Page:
Tue. May 17th, 2022

The Ontario Court of Appeal has denied Ottawa police killer Kevin Gregson’s appeal of his murder convictions in the first place.

In a decision released Thursday, a three-member panel of judges rejected the appeal of the one-time specialized RCMP officer who in December 2009 stabbed a deadly knife to Ottawa police. Eric Czapnik.

Gregson appealed his conviction on the grounds that his legal aid violated his duty of loyalty to him, beginning with a bizarre lie that the lawyer was a former police officer.

That lawyer, Craig Fleming, “spun a narrative” that would lead him to act as a “babysitter,” “smoothing the way for the crown to secure a verdict,” attorney Michael Lacy argued in May.

‘Pathological lie’ won Gregson’s trust: Appeal lawyer

In his statement to the Court of Appeal, Gregson wrote that Fleming had told him that he was a former RCMP officer who had been “forced out.”

“Mr. Fleming told me that he had been a sergeant in charge of a drug troop in Vancouver back in the 1980s, and that he had killed them during the process of making a two-man ruling,” Gregson wrote.

The story made Gregson feel like he “had a real bond” with the lawyer. It was all a lie. Fleming has never been a police officer with the RCMP or any other police force.

Lacy called it a “pathological lie” that Fleming had been driving since at least 2004.

The lie gained Gregson’s confidence, and once in that position, Fleming revealed the prosecution’s legal strategy and shared with them confidential and privileged communications he had had with his client, Lacy claimed.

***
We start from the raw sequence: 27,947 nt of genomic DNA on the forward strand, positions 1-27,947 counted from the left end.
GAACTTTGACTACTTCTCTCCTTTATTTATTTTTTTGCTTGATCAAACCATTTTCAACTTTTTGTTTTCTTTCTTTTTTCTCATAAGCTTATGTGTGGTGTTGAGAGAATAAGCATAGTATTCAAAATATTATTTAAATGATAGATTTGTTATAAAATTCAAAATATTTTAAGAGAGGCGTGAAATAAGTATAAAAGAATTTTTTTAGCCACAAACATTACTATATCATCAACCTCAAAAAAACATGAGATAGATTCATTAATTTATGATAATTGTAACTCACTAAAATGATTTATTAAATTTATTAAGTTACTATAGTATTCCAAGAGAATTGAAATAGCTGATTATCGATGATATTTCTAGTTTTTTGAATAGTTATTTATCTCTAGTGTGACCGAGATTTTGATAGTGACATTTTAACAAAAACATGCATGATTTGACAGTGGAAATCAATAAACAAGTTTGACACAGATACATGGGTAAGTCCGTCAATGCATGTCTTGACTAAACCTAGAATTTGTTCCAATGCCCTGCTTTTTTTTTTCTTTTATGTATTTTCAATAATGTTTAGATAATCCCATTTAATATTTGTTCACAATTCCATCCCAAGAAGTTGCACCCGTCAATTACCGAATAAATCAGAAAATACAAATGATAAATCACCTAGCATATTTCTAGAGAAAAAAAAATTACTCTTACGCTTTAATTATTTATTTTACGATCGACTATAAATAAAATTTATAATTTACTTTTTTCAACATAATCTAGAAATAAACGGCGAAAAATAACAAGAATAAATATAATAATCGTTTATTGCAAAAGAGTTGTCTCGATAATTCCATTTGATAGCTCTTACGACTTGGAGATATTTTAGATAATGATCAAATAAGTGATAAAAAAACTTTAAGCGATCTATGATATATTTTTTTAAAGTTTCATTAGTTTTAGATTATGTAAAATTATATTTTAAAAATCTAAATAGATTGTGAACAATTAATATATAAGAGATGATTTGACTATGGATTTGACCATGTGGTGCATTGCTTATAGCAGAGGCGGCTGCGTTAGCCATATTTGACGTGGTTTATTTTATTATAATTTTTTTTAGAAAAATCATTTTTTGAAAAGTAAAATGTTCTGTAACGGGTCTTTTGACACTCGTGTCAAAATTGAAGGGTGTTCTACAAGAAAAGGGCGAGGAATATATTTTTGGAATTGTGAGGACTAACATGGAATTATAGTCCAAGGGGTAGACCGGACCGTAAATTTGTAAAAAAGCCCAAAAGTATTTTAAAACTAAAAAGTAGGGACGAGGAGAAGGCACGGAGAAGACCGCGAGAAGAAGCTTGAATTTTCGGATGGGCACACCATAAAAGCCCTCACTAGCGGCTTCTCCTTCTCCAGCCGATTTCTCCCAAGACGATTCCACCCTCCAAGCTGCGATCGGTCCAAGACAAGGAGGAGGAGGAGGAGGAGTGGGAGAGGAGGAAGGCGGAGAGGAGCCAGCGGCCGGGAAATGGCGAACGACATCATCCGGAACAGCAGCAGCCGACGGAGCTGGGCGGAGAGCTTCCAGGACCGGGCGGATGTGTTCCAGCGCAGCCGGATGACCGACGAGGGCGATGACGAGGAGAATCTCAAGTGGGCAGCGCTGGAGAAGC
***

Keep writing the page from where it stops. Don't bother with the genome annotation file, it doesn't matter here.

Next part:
‘Unethical’ but no effect on the verdict: Court of Appeal

He fundamentally misunderstood his role in the case, Lacy said. He was not an amicus or a lawyer who helped anyone who defended himself: he was a lawyer who was paid to defend his client’s interests.

The Court of Appeal found several of Fleming’s actions to be “misleading and incorrect” and “unethical”, but found that they were in no way based on any real conflict of interest that meant a shared loyalty to Gregson.

“Mr. Fleming cannot be said to have violated his duty of loyalty to his client under applicable law,” the Court of Appeals found.

“This may have been a case of ineffective assistance from a lawyer. However, an appeal based on ineffective assistance could not have been successful because Mr Fleming’s actions cannot be said to have had any effect on the judgment.”

Art. Eric Czapnik was the oldest recruit in the Ottawa Police Service when he joined the force and followed in his father’s footsteps.

1st degree homicide

Gregson was convicted of first-degree murder in Czapnik’s stabbing death in March 2012. During the trial, Gregson admitted to killing Czapnik, 51.

Czapnik wrote reports while sitting in his patrol car outside the emergency room on Ottawa Hospital’s Civic campus on December 29, 2009. Gregson approached and attacked the officer with a knife.

In September 2012, Gregson was also convicted of sexually assaulting a then 10-year-old girl just a week before he killed Czapnik.

Czapnik joined the Ottawa Police Service in April 2007. At the time, he was the oldest recruit in service history. The father of four followed in the footsteps of his own father, who had been a police officer for 30 years.

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